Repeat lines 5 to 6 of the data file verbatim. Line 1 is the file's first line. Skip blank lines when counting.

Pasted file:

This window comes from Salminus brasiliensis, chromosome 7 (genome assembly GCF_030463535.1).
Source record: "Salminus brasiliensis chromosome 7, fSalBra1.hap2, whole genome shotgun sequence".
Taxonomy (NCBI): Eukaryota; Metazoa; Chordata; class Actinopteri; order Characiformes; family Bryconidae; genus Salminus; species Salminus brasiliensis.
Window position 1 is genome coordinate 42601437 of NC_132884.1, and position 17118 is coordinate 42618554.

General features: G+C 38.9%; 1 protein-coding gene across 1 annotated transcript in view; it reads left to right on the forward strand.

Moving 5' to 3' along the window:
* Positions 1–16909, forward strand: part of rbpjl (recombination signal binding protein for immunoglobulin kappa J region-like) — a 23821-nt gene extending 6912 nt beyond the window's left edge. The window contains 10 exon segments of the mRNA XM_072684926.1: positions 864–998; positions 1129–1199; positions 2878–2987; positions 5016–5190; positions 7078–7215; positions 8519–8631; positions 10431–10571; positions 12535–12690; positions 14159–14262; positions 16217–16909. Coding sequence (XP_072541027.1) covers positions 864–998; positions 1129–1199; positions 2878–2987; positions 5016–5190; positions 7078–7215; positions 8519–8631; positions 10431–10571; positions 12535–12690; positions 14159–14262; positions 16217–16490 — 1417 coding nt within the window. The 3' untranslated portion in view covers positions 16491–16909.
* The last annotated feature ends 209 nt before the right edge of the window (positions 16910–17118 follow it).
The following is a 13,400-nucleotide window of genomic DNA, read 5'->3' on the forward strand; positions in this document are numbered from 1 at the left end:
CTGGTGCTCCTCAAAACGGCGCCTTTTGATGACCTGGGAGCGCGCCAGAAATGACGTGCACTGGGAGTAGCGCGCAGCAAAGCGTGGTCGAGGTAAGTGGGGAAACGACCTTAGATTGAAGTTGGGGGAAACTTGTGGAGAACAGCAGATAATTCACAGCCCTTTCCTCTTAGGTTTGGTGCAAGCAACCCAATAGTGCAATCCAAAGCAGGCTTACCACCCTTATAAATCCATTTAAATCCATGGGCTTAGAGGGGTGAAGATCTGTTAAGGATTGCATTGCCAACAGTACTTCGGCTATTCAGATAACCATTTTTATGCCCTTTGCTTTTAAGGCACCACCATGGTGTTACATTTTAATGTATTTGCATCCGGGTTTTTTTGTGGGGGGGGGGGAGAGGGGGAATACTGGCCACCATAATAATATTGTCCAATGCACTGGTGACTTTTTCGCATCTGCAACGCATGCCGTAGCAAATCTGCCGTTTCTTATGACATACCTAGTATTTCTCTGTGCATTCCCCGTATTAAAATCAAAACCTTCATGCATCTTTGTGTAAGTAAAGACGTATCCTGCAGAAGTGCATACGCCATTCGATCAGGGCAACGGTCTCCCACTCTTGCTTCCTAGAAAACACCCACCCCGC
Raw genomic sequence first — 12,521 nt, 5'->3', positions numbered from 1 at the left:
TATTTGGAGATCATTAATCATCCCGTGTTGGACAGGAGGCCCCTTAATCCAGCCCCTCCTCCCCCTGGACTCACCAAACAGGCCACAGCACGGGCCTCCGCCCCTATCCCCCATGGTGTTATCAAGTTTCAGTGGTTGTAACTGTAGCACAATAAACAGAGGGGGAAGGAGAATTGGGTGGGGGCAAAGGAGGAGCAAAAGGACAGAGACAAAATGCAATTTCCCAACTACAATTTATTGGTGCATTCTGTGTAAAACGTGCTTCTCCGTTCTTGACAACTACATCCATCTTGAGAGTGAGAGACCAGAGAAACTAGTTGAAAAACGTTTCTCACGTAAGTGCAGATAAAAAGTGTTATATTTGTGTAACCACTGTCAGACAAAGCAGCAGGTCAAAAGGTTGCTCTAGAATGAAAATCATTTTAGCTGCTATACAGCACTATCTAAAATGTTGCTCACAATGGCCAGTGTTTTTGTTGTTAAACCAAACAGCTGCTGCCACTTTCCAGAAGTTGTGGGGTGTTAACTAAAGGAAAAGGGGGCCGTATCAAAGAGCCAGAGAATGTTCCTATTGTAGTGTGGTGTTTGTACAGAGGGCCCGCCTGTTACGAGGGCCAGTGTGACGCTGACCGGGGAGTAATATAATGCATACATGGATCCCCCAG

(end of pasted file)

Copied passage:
General features: G+C 38.9%; 1 protein-coding gene across 1 annotated transcript in view; it reads left to right on the forward strand.

Moving 5' to 3' along the window: